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It comes as there were 23,083 COVID-19 deaths already recorded in the first eight days of the year and 16 states reported their highest number of COVID-19 hospitalizations this week, in yet more troubling signs for the post-holiday surge.
There were again records set for the seven-day average for cases, hospitalizations, and deaths, with fatalities climbing to an average of 2,934.
This week, 16 states reported their highest number of COVID-19 hospitalizations. Pictured, patients are pushed inside the Emergency Room at the LAC USC Hospital ER
Friday’s rise in cases now means that 44 states have reported at least 500 COVID-19 cases per million people, according to the COVID Tracking Project, pictured above
There were 23,083 COVID-19 deaths already recorded in the first eight days of the year, as pictured in the monthly chart from the COVID Tracking Project far right
The COVID Tracking Project data revealed that 3,774 more American died from COVID-19 on Friday while national hospitalizations are currently at 131,889.
Friday’s rise in cases now means that 44 states have reported at least 500 COVID-19 cases per million people.
The worst-hit state since the state of the pandemic is New Jersey, which had another spike on Friday, and has recorded 2,694 infections per million of population.
It is followed by Kansas with 1,889 cases per million people and Arizona with 1,602 infections per million people.
Arizona has also surpassed its summer surge in hospitalizations with patients increasing at an alarming rate.
On Wednesday, health experts named Arizona as the new global coronavirus hot spot as the state’s outbreak took another turn for the worse in Arizona.
The state ia now leading the nation with the highest COVID-19 diagnosis rate.
Since December 31, one in every 111 Arizonans has been diagnosed with the virus.
The surge of new cases on Friday came as Dr Deborah Birx warned that the U.S. could have its own home-grown mutant strain of COVID-19, in the same way that Britain does, because the virus is spreading so fast.
The United States on Friday broke a record for the highest new cases of COVID-19 in one day as California and New Jersey experienced a massive one-day surge, pictured second from left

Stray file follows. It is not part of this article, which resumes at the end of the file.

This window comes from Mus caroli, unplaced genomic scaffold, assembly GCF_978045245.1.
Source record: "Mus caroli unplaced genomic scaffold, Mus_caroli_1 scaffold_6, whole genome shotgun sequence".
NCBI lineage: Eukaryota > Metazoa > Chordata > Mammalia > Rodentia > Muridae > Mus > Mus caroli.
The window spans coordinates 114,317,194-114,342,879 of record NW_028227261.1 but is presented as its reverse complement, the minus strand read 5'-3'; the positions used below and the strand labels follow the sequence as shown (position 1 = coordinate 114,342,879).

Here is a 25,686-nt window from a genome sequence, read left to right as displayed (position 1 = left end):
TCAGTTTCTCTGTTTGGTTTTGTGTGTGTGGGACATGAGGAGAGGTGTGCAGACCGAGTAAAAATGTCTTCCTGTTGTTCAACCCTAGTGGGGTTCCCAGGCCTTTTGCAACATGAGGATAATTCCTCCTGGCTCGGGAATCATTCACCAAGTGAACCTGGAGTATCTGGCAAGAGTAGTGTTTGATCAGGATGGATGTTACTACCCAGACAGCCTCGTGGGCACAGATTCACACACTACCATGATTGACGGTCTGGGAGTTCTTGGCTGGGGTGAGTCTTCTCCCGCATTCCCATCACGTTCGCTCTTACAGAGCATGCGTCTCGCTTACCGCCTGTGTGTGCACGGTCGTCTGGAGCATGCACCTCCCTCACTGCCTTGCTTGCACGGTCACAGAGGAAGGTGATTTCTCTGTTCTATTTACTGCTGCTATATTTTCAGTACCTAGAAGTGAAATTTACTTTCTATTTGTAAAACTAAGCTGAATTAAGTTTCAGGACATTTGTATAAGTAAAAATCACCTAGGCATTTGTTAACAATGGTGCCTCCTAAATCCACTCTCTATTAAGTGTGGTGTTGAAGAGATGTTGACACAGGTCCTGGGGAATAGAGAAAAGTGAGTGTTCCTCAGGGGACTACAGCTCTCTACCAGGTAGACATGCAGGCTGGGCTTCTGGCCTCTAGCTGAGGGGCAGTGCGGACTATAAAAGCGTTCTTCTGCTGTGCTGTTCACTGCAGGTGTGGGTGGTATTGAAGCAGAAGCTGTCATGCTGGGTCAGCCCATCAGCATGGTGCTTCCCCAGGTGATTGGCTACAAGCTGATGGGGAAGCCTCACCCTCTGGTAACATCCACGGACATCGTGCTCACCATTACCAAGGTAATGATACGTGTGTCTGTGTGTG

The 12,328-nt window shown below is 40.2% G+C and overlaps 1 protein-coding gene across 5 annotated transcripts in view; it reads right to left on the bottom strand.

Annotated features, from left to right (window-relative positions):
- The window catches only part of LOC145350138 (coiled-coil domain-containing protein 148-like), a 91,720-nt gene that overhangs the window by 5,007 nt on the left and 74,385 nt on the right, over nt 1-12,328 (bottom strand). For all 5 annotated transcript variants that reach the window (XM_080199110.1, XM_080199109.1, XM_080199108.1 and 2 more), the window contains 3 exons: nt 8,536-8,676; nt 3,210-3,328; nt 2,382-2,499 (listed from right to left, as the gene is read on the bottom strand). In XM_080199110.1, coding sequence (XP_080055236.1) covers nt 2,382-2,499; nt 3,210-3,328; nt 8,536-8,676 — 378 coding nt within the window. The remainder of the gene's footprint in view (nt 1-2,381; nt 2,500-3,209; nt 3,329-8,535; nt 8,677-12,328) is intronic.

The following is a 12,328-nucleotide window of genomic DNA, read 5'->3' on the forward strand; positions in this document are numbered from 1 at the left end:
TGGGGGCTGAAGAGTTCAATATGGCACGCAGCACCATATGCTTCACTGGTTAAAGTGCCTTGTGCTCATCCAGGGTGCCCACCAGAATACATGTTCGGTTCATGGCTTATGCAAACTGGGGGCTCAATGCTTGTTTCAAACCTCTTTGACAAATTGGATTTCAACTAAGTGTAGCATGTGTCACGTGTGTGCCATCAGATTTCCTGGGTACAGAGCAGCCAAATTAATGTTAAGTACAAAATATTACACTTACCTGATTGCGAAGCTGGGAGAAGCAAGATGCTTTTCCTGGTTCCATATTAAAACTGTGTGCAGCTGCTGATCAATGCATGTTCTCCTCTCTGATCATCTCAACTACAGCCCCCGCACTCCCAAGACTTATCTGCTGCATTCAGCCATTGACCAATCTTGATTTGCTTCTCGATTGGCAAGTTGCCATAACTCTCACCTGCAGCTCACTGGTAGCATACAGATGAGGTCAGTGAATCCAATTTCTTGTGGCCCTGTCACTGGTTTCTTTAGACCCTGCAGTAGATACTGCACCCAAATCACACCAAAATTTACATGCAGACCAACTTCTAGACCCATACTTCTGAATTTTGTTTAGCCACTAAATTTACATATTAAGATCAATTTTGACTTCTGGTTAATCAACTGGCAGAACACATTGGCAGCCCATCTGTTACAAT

Sixteen states have record their highest number of hospitalizations this week
Hospitalizations are rising at troubling rates in Arizona and California, particular
Birx, who announced before Christmas that she would retire when Joe Biden takes office, after being left red-faced for ignoring COVID guidelines during the holidays, made the analysis during a recent meeting of the White House coronavirus taskforce.
She presented a series of graphs and charts, officials have said, which showed a serious spike in cases.
Birx speculated that this could be because a new, more infectious variant of the virus is circulating – in the same way that Britain has been shaken by the new B.1.1.7 strain.
Her concerns made it on to the weekly report sent to state governors, which was leaked on Friday.
‘This fall/winter surge has been at nearly twice the rate of rise of cases as the spring and summer surges,’ the report stated.
‘This acceleration suggests there may be a USA variant that has evolved here, in addition to the UK variant that is already spreading in our communities and may be 50% more transmissible.
‘Aggressive mitigation must be used to match a more aggressive virus.’
Nationwide, there have been more than 21.8million Americans infected with coronavirus since the start of the pandemic and 368,679 deaths.
What is the ‘mutant COVID strain’ and why are experts concerned?
Coronaviruses mutate regularly, acquiring about one new mutation in their genome every two weeks.
Most mutations do not significantly change the way the virus acts.
This super strain, named B.1.1.7, was first identified in the UK in November.
It has since been found in France, Spain, Italy, Iceland, Japan, Singapore, Australia and now the United States.
The new COVID-19 variant has a mutation in the receptor binding domain (RBD) of the spike protein at position 501, where amino acid asparagine (N) has been replaced with tyrosine (Y).
It is more infectious than previous strains and potentially more harmful to children.
It is not, however, believed to be any more lethal.
Public Health England researchers compared 1,769 people infected with the new variant, with 1,769 who had one of the earlier strains of the virus.
Forty-two people in the group were admitted to hospital, of whom 16 had the new variant and 26 the wild type.
Twelve of the variant cases and 10 of the ‘older’ virus cases died within four weeks of testing.
Neither the hospitalization nor the mortality differences were statistically significant.